Sunday, February 5, 2012

Open and Closed

In class I have heard a lot of discussion about openness, and in particular about open science. While I have my opinions about open science, its relative merits are not the focus of this post. Instead, I want to write about an interesting phenomenon in which a movement towards openness eventually becomes the main source of frustration to its proponents. More concisely, due to changes in technology and expectations, a movement for openness created a closed system.

To begin, I'll establish a working definition for open science, taken from

  • Transparency in experimental methodology, observation, and collection of data.
  • Public availability and reusability of scientific data.
  • Public accessibility and transparency of scientific communication.
  • Using web-based tools to facilitate scientific collaboration.
Now, I want to look back to the beginnings of scientific publishing. Following the scientific revolution of the seventeenth century (most of this occurred in between 1660 and 1793), a bunch of scientists got together and formed some official scientific societies. Some were government-sponsored (like the Royal Society of London, still around today) and some were private, but all organized for what was essentially open science for the time. Knock the fourth bullet point off of the list above, which was impossible to them for obvious reasons, and you have the goals, more or less, of scientific societies. They accomplished much in creating the first international networks of scientific communication and publishing scientific discoveries and papers in the new format of compilation known as journals.

That's right, journals. The very monster of non-open science today. It is not immediately apparent that the compilation of research and results into journals, which today are highly inaccessible to people not affiliated with a laboratory or university, was originally done with the explicit purpose of making science more accessible.

Did they have the wrong idea? No. Looking back then, the barriers against openness in science were logistical. How do you get the word out to people without computers, smartphones, televisions, or radios? Prior to that point each scientist published his own results in his own books. I haven't studied too much into the economics of this but it seems likely that a periodical distribution of scientific literature is a much more cost-effective option to those desiring to read up on science as compared with single books from individual scientists. If you wanted to get the word out about anything then, the only way to do it was through print, and periodicals were the most open way to go.

Now things have changed a little bit. We have newer, better, more convenient ways to access scientific data. A print periodical is no longer the most open and convenient way to present information because we now have the internet. Oddly enough, though, the problem is not print versus digital, because all of the journals with which I am familiar are fully accessible online. Rather, the natural exigence of the journal to maintain itself requires that they continue to charge money for something that we might reasonably expect for free given our cultural expectations today. What is that money supporting? I haven't really found clear sources on that, but I'm sure it has to do with the peer-reviewing and editing process. The prices do, nevertheless, seem exorbitant. It is very difficult to get a look at research without paying more than any of us expect or want to pay. However, though the journal charges a lot, it is still the preferred vehicle for presentation of research because it provides authority: to be published, you need to be peer-reviewed.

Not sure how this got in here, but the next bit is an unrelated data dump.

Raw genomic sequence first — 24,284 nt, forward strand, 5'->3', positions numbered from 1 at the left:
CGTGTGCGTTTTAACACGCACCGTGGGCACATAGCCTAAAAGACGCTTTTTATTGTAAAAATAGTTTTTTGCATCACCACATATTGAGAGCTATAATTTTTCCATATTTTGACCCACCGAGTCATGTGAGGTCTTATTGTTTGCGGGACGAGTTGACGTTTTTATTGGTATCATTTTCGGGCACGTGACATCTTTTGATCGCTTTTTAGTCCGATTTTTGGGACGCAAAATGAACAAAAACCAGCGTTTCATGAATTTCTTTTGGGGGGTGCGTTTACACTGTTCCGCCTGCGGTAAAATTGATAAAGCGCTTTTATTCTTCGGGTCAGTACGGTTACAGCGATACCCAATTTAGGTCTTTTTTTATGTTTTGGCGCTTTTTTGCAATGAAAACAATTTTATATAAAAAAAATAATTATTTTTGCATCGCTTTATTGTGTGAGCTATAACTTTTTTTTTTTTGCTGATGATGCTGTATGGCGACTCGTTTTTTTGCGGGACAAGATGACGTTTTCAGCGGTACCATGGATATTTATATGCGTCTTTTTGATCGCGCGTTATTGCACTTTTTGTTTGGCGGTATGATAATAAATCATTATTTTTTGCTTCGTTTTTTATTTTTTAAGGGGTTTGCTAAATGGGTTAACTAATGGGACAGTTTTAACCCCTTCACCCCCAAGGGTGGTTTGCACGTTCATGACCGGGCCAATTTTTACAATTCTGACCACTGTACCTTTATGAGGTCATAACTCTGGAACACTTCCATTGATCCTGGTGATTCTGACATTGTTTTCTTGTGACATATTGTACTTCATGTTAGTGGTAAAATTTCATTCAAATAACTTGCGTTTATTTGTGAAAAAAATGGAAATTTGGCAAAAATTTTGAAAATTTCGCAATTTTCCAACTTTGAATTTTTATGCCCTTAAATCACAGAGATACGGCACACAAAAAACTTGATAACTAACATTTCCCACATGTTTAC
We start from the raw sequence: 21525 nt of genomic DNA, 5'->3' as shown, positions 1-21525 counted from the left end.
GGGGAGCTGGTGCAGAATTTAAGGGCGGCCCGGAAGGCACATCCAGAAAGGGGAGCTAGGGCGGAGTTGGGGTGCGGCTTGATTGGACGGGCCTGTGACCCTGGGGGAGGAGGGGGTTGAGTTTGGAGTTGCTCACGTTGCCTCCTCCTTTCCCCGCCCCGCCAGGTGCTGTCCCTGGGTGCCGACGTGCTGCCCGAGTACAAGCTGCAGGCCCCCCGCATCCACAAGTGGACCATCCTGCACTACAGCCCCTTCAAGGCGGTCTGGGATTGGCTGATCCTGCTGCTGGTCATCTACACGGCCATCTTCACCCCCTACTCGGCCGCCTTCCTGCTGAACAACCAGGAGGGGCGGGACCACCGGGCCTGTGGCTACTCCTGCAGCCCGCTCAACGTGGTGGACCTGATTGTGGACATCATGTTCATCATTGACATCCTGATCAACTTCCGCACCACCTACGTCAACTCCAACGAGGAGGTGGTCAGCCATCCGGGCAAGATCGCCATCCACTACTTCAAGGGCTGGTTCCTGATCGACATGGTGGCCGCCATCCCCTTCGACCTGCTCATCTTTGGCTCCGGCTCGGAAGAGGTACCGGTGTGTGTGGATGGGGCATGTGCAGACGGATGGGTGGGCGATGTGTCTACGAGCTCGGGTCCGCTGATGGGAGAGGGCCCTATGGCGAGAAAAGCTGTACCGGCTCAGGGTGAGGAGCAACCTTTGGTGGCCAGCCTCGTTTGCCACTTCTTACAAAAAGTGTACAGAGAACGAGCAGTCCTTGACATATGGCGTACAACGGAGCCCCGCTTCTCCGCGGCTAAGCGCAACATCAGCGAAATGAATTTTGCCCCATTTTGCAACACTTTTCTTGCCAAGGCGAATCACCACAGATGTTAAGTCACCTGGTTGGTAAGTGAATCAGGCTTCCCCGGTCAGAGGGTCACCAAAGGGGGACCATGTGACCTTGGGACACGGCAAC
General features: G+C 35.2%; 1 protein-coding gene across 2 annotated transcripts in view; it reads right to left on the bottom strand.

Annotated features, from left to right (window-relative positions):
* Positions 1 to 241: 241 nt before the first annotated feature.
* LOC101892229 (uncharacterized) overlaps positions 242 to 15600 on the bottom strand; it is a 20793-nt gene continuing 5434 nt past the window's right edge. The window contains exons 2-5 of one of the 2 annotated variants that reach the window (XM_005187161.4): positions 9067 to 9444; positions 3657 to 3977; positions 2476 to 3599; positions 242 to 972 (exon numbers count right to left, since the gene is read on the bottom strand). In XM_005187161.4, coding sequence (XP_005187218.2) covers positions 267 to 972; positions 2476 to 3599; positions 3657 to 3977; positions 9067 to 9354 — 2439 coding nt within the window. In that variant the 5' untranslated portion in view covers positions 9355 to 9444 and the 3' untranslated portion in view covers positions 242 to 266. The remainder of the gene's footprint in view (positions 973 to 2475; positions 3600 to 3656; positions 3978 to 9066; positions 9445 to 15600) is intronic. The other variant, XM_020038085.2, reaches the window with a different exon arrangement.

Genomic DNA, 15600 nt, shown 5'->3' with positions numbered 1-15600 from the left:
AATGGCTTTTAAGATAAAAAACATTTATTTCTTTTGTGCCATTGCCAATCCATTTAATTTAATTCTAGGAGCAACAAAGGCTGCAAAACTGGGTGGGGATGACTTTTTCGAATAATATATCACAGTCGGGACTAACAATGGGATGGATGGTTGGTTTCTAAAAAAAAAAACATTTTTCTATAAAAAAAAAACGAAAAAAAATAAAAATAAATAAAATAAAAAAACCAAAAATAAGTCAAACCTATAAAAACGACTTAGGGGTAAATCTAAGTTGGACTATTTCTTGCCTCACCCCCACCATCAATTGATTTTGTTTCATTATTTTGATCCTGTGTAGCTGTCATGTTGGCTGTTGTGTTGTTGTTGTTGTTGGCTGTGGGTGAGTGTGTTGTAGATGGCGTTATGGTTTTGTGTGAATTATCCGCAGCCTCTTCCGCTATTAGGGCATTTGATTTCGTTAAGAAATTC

The only reason this whole open/closed idea came about was because all of a sudden change in expectations of many. It's not that journals cut off access to that which we could see before. The open-science movement today is a recognition that more access is technically achievable than is currently being allowed. In order for it to be achieved, however, journals must offer for free that for which people currently pay. Will they not be able to support themselves after that point? While what they charge seems grossly overblown, they could not support themselves in their current model of operation for free.

Thus the journal, being conceived as a method of increasing access to science, eventually turned into the barrier to openness. It isn't because their nature changed; it's because our expectations changed.

Here's a suggestion: I wrote in my last posts about people doing volunteer science; I suggested that it was not feasible. However, it is perfectly conceivable that in our age a volunteer journal could arise; if you got the right people together, all willing to do their part for free, an online scientific journal free for use could arise. Peer-reviewing could be crowdsourced in a manner similar to editing articles on Wikipedia, the major difference being that strict controls on the credentials of reviewers would be necessary. Thus the people behind this would have to develop a network of capable and willing reviewers in advance. In general, the details would not be trivial problems to work out, but maybe openness in scientific publication depends on a non-profit journal of this variety.

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